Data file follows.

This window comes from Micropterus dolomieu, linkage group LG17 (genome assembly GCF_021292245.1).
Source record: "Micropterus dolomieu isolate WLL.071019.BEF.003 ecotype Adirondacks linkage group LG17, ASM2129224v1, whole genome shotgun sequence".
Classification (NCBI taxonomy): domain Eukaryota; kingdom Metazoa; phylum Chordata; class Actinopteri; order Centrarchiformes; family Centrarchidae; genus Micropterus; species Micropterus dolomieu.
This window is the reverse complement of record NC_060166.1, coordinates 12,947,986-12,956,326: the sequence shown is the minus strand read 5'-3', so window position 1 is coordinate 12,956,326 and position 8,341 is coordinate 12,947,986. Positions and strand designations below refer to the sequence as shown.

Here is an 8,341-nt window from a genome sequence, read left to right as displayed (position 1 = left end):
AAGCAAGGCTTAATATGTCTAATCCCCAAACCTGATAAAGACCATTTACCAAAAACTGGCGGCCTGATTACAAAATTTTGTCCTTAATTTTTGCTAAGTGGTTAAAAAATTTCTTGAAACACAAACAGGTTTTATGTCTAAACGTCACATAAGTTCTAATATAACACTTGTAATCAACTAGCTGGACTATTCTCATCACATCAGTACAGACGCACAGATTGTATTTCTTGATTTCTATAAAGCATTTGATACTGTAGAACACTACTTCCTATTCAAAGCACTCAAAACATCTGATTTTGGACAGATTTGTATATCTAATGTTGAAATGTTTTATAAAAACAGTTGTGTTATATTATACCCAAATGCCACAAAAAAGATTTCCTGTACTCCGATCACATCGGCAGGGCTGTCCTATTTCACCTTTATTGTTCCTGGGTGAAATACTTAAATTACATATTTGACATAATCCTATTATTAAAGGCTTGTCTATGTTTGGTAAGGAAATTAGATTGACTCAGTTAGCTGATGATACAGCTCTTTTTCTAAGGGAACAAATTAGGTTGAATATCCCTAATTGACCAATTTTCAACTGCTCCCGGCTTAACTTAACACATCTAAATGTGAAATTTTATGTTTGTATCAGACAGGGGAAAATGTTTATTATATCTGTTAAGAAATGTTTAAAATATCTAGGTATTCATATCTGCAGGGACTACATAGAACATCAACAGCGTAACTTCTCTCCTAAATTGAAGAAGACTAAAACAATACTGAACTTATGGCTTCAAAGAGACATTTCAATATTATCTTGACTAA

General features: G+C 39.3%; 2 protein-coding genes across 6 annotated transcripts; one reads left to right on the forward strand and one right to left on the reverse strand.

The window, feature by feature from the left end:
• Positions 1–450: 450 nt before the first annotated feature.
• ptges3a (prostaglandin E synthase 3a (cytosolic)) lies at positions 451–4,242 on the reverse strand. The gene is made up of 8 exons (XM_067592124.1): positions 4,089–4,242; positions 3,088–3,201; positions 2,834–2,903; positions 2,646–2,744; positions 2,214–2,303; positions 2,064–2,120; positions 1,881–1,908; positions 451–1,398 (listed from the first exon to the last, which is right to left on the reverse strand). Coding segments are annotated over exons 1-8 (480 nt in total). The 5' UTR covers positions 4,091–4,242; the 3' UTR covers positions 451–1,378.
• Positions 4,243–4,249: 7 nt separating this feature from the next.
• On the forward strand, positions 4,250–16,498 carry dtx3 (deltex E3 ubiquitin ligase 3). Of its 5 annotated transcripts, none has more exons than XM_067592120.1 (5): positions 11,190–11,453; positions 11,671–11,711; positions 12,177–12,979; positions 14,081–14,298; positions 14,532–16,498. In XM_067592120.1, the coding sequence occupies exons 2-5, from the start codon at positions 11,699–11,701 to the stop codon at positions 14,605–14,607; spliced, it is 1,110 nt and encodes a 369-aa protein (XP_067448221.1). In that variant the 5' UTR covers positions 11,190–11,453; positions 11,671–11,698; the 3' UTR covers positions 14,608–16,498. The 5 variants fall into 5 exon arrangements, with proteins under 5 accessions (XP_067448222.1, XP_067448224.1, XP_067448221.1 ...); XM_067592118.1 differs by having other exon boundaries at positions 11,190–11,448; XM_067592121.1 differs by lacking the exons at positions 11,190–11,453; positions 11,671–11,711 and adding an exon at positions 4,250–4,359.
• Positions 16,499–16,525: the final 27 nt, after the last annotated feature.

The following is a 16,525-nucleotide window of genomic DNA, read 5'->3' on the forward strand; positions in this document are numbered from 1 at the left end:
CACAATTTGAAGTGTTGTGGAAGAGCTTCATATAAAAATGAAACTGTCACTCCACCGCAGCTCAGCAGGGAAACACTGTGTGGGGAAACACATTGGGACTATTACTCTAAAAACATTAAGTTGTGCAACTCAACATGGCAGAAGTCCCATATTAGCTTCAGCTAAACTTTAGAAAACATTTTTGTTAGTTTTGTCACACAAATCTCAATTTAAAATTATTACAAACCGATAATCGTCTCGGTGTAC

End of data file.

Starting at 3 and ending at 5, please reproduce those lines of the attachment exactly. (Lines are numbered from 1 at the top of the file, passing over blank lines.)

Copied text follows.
Classification (NCBI taxonomy): domain Eukaryota; kingdom Metazoa; phylum Chordata; class Actinopteri; order Centrarchiformes; family Centrarchidae; genus Micropterus; species Micropterus dolomieu.
This window is the reverse complement of record NC_060166.1, coordinates 12,947,986-12,956,326: the sequence shown is the minus strand read 5'-3', so window position 1 is coordinate 12,956,326 and position 8,341 is coordinate 12,947,986. Positions and strand designations below refer to the sequence as shown.

Here is an 8,341-nt window from a genome sequence, read left to right as displayed (position 1 = left end):